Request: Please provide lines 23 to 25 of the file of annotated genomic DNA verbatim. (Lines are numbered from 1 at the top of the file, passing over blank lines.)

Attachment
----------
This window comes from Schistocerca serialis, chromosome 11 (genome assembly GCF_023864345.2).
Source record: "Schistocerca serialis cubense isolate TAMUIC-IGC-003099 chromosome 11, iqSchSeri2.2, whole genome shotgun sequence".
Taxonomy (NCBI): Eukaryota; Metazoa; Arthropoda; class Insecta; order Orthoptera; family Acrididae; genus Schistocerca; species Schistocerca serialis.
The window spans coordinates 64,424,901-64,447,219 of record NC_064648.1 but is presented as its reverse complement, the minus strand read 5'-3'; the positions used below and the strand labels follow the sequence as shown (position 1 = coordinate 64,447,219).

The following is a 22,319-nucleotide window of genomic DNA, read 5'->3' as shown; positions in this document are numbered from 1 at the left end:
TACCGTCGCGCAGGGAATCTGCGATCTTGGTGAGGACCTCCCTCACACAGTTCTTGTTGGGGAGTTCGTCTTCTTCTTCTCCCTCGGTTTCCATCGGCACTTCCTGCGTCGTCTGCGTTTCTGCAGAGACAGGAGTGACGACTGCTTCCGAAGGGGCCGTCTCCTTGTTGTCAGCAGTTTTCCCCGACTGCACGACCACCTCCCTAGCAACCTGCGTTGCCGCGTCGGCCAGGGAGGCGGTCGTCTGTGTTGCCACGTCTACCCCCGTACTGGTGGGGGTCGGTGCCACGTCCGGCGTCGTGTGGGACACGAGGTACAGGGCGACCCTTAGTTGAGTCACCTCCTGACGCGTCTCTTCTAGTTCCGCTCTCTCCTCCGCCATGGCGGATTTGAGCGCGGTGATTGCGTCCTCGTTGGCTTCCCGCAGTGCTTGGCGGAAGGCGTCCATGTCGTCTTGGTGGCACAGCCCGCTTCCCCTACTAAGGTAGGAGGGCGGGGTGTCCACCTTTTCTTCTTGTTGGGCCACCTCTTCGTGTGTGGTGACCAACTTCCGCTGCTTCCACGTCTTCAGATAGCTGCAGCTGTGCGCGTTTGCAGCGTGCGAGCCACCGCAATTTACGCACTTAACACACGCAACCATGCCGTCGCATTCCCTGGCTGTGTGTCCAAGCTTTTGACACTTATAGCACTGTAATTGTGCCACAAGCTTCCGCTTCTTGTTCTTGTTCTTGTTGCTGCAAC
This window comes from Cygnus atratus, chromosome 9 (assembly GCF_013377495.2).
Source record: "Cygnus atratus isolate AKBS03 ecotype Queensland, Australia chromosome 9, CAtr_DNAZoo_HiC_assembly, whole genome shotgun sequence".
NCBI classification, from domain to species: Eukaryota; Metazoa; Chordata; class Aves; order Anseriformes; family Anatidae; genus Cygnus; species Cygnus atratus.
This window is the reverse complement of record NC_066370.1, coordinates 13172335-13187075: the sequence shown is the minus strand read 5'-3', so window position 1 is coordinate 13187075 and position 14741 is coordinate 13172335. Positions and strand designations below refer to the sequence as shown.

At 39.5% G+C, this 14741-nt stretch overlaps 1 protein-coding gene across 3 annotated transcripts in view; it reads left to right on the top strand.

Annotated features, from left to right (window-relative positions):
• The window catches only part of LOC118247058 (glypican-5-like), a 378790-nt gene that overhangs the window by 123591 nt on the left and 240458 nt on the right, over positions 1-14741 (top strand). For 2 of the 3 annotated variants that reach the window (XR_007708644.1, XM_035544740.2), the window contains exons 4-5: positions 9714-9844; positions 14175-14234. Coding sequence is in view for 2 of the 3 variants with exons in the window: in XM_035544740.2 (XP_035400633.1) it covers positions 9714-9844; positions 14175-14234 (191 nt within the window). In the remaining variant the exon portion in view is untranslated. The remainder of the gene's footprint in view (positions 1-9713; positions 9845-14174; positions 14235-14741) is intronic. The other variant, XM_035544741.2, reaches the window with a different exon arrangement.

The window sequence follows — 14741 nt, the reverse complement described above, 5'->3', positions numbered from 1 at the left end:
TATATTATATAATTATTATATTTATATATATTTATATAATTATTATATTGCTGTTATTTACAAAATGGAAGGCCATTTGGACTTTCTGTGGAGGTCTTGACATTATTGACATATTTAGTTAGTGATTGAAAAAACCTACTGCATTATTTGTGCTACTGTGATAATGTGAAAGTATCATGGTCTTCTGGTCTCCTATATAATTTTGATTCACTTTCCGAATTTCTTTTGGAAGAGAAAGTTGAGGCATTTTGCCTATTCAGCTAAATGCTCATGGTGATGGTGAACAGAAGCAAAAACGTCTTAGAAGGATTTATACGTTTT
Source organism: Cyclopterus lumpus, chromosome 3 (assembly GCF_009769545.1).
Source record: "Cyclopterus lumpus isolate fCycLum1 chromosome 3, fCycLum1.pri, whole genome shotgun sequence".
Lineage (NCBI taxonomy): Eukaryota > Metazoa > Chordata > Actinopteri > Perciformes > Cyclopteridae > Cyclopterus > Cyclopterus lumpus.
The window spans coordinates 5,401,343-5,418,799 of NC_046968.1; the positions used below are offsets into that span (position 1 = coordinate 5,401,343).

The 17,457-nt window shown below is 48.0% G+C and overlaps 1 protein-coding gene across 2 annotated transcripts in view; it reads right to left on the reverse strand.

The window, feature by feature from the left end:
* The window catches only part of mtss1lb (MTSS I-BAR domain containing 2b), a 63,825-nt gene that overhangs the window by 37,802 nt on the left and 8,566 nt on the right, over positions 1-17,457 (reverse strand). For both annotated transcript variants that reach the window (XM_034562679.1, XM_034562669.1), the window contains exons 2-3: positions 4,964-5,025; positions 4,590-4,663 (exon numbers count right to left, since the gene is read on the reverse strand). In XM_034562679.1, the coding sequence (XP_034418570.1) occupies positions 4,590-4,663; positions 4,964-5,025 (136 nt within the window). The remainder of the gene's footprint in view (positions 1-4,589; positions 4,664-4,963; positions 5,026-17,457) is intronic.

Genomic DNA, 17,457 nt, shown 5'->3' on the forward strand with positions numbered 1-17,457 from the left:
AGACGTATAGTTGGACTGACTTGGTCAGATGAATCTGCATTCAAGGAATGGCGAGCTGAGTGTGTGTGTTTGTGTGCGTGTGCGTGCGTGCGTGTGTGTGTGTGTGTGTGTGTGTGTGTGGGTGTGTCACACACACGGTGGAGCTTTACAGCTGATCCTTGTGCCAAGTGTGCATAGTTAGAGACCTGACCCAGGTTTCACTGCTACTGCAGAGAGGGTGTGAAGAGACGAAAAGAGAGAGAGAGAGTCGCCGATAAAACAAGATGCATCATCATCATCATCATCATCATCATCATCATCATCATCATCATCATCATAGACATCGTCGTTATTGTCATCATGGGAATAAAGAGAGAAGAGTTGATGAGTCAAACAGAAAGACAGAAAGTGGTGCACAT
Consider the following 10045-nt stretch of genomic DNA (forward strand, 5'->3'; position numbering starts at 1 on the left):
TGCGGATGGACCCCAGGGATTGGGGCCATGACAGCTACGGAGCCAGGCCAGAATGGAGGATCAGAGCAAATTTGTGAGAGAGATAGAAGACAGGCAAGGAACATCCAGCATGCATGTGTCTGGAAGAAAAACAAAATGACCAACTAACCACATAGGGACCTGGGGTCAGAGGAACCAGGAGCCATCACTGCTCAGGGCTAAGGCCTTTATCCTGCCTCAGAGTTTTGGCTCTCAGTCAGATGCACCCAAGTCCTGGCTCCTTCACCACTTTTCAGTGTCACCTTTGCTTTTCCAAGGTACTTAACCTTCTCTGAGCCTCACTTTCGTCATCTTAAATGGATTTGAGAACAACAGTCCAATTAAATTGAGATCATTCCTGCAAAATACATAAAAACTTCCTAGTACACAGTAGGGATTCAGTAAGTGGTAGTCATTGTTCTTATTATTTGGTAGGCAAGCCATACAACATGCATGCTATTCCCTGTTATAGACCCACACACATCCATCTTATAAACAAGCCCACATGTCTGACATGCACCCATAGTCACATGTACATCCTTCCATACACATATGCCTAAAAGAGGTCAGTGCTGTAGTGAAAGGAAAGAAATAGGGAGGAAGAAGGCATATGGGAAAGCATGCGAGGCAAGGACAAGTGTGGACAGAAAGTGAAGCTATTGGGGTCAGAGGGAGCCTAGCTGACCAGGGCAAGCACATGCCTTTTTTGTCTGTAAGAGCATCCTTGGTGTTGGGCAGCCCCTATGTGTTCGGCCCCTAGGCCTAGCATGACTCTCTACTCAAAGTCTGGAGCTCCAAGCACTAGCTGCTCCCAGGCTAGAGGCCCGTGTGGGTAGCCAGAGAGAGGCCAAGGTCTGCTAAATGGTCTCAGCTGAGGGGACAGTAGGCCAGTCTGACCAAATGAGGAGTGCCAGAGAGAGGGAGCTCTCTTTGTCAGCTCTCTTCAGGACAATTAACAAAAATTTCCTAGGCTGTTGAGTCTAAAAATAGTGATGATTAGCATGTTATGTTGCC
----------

Genomic DNA, 17,457 nt, shown 5'->3' on the forward strand with positions numbered 1-17,457 from the left:
AGACGTATAGTTGGACTGACTTGGTCAGATGAATCTGCATTCAAGGAATGGCGAGCTGAGTGTGTGTGTTTGTGTGCGTGTGCGTGCGTGCGTGTGTGTGTGTGTGTGTGTGTGTGTGTGGGTGTGTCACACACACGGTGGAGCTTTACAGCTGATCCTTGTGCCAAGTGTGCATAGTTAGAGACCTGACCCAGGTTTCACTGCTACTGCAGAGAGGGTGTGAAGAGACGAAAAGAGAGAGAGAGAGTCGCCGATAAAACAAGATGCATCATCATCATCATCATCATCATCATCATCATCATCATCATCATCATCATAGACATCGTCGTTATTGTCATCATGGGAATAAAGAGAGAAGAGTTGATGAGTCAAACAGAAAGACAGAAAGTGGTGCACAT
Consider the following 10045-nt stretch of genomic DNA (forward strand, 5'->3'; position numbering starts at 1 on the left):